Foot Traffic Data Study: Home Depot vs. Lowe’s

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Location intelligence allows companies to understand consumer behavior  and get to know the real-world interests of their target audiences instead of relying on questions answered through a  market research survey. For marketers charged with market research, they gain valuable insights not only into their customers but also the strategies that competitors are using to retain their customer base and conquer yours.

To shed some light on how location intelligence can be used for competitive insights, let’s take a look at two of the largest hardware and home goods retailers in the world: Lowe’s and Home Depot.

Foot Traffic Data Study: Home Depot vs. Lowe’s

We all know that the lockdowns forced many retailers to temporarily shutdown their brick-and-mortar stores, especially if they were deemed nonessential. Lowe’s and Home Depot were allowed to remain open, but the disparities in foot traffic numbers are profound.

Home Depot

When comparing the foot traffic data to February 2020’s numbers, April foot traffic was  15% lower.  Foot traffic in May was 46% above pre-COVID levels. It began to recover in the  summer months, but still remained below pre-pandemic levels.  In July and August, foot traffic to Home Depot stores was 20% higher compared to February. In September, instead of the lack of recovery that we’ve seen in other industries, Home Depot’s numbers were 6% higher compared to February. As the holiday season began, November foot traffic to Home Depot stores was 5% lower than February 2020.


Much like Home Depot, Lowe’s did see changes in foot traffic in April, though where Home Depot’s number was1 5% lower than February’s foot traffic data, Lowe’s was only 2% lower. We see the most drastic difference in May when foot traffic to Lowe’s was 62% higher than their February numbers. That number shifts significantly over the summer months. In June, foot traffic was 34% higher while July and August were 20% and 16% higher respectively compared to pre-COVID levels. Come October, foot traffic was 13% lower than February, and we see our first regression in foot traffic since April. The holiday season wasn’t as big foot traffic wise for Lowe’s. Foot traffic to Lowe’s stores in November was 16% lower compared to February 2020.

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Will Home Depot Continue to Outperform Lowe’s?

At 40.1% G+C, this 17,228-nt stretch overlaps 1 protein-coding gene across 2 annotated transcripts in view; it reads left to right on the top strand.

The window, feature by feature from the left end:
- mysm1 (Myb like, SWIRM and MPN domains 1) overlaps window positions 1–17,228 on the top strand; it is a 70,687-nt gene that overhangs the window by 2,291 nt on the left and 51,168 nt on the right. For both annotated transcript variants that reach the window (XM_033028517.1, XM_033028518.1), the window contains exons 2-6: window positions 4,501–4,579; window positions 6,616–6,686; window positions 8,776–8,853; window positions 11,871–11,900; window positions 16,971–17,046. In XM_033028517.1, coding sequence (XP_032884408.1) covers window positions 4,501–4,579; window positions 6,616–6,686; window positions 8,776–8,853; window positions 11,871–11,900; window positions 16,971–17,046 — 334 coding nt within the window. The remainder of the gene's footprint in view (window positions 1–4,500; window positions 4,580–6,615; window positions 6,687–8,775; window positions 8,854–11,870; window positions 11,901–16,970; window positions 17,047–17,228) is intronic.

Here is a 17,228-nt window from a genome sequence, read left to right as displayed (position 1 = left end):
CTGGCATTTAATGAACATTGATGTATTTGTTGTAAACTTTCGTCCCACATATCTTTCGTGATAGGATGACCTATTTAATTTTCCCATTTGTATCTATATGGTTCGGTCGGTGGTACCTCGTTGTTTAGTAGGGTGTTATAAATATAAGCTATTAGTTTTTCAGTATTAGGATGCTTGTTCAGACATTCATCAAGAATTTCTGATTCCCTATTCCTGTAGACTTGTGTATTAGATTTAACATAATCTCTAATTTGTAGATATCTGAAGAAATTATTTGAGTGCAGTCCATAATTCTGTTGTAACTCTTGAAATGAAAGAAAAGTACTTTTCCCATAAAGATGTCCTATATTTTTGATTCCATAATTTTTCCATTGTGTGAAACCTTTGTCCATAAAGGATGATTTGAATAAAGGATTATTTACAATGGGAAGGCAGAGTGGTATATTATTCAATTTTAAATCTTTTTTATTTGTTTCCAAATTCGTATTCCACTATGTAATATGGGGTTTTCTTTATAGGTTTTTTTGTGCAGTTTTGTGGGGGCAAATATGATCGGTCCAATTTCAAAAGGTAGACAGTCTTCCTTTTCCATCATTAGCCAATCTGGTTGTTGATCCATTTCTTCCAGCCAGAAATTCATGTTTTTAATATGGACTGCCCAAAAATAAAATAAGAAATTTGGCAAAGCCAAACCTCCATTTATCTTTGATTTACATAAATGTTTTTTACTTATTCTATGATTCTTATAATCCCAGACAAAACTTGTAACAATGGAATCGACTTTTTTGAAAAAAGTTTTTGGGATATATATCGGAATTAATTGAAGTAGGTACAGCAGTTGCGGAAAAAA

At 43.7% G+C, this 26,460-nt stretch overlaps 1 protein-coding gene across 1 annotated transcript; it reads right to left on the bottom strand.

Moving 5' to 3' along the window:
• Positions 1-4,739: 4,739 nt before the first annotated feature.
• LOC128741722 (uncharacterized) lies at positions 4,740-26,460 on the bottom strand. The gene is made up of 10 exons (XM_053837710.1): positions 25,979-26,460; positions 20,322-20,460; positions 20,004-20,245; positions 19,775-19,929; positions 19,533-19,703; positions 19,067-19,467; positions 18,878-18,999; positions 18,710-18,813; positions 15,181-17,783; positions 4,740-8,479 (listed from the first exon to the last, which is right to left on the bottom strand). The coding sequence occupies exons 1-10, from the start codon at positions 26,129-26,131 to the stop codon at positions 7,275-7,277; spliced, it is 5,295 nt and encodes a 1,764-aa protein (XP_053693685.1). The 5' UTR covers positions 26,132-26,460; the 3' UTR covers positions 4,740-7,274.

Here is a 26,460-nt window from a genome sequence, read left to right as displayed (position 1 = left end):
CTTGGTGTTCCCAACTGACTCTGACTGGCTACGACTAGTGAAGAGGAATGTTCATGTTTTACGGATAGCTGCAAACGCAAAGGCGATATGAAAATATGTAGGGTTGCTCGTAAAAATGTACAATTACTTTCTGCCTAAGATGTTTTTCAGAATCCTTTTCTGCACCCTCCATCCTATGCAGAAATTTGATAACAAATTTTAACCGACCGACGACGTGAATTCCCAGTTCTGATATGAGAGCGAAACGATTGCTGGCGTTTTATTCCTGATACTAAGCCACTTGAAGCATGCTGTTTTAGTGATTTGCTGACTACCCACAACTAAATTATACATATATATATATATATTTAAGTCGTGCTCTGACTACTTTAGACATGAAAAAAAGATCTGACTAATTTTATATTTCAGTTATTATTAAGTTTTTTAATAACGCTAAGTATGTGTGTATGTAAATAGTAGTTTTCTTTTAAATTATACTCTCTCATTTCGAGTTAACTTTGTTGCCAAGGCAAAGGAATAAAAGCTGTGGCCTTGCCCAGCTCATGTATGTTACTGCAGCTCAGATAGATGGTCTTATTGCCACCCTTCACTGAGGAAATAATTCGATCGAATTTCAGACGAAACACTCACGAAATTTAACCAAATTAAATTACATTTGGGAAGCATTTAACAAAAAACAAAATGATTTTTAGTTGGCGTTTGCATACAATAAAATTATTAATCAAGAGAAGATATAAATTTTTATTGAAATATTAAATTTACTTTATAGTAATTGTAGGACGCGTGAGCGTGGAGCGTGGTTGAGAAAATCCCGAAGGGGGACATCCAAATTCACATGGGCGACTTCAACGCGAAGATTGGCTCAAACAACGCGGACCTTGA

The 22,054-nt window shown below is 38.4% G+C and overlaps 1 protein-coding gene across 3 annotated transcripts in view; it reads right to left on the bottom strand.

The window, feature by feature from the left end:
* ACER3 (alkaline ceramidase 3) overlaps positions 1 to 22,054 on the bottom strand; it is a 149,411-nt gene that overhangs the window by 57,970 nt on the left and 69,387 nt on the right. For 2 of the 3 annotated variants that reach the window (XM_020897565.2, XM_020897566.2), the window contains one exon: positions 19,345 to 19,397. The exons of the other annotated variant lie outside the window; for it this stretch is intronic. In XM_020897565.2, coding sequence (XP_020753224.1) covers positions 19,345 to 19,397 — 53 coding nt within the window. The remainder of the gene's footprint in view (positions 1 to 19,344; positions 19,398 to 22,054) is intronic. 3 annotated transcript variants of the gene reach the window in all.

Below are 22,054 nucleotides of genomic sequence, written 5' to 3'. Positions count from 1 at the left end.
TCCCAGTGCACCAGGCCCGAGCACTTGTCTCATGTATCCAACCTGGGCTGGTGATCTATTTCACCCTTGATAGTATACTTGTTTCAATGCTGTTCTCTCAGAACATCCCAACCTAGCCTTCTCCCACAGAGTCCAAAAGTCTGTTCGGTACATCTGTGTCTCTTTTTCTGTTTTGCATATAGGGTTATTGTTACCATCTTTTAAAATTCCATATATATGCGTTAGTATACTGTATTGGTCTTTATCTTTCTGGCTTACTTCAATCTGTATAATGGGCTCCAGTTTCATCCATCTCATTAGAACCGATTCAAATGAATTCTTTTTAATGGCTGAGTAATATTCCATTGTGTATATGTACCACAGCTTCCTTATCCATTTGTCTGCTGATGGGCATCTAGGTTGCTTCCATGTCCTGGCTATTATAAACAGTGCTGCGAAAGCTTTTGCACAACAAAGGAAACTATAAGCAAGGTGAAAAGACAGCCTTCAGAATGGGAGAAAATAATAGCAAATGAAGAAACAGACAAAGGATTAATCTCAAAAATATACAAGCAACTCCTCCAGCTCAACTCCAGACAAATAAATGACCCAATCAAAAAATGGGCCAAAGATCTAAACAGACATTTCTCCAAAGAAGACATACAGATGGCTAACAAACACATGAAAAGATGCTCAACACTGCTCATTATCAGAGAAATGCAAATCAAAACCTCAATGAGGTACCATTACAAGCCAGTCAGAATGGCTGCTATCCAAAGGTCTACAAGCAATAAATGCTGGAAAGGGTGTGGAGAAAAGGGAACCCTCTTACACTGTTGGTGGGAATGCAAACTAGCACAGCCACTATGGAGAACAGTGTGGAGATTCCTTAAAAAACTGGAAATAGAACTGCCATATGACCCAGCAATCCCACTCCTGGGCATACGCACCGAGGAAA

One thing to note right off the bat is how consumers behaved during the lockdowns. What were their interests? With people cut off from social and outer distractions, their attentions turned inward, to their home surroundings. COVID-19 lockdowns brought out the DIY home improvement explorer in all of us as we attacked long-neglected home repairs and updates, or simply wanted to spruce up the area that we were stuck in for most of the day. Towards the beginning of the coronavirus pandemic, Lowe’s was outperforming Home Depot in terms of foot traffic. However, as fall and winter approached, Home Depot began to take a slight lead over Lowe’s. In 2021, both chains will need to focus their efforts on meeting customer expectations in order to drive in-store foot traffic.

Using Location Intelligence for Competitive Advantage

Location intelligence lets us truly understand consumer behavior – the places people visit, the stores they shop in, and what they do with their free time. We often talk about how this data can be used by advertisers to reach ideal consumers with advertising audiences. Yet, this is just the start.

For marketers charged with market research, location intelligence means access to behavioral information about your customers – and unprecedented insight into your competitors. Location data lets you better understand your current customers, and benchmark against your competitors in terms of customer profile, visit patterns, total foot traffic and more.

To illustrate the sort of competitive insights that brands can glean through location intelligence, Unacast’s team of data analysts decided to take a closer look at consumer visits to four major home improvement stores – Home Depot, Lowe’s, Ace Hardware and True Value.

Here’s a sample of what we found in our 2017 data study:

1. “Hey, Big Spender…”

Home Depot customers over-index for visits to places like yacht clubs and fine dining restaurants.

2. Relax and Enjoy the Journey

Lowe’s customers make the most of their shopping experience with the longest average time in store.

3. It’s a Beautiful Day in the Neighborhood

Truly a neighborhood store, customers of Ace Hardware travel the shortest distance to get there.

4. Nothing Ruins a Friday Like Realizing it’s Wednesday

True Value stores are busiest during weekdays – foot traffic drops by half on weekends.

5. Wish You Were Beer

Home improvement shoppers are 6x more likely to be Beer Lovers than the average consumer.

See how you could win new customers, improve competitive intelligence, and jumpstart loyalty programs with location data. Book a meeting with us today.


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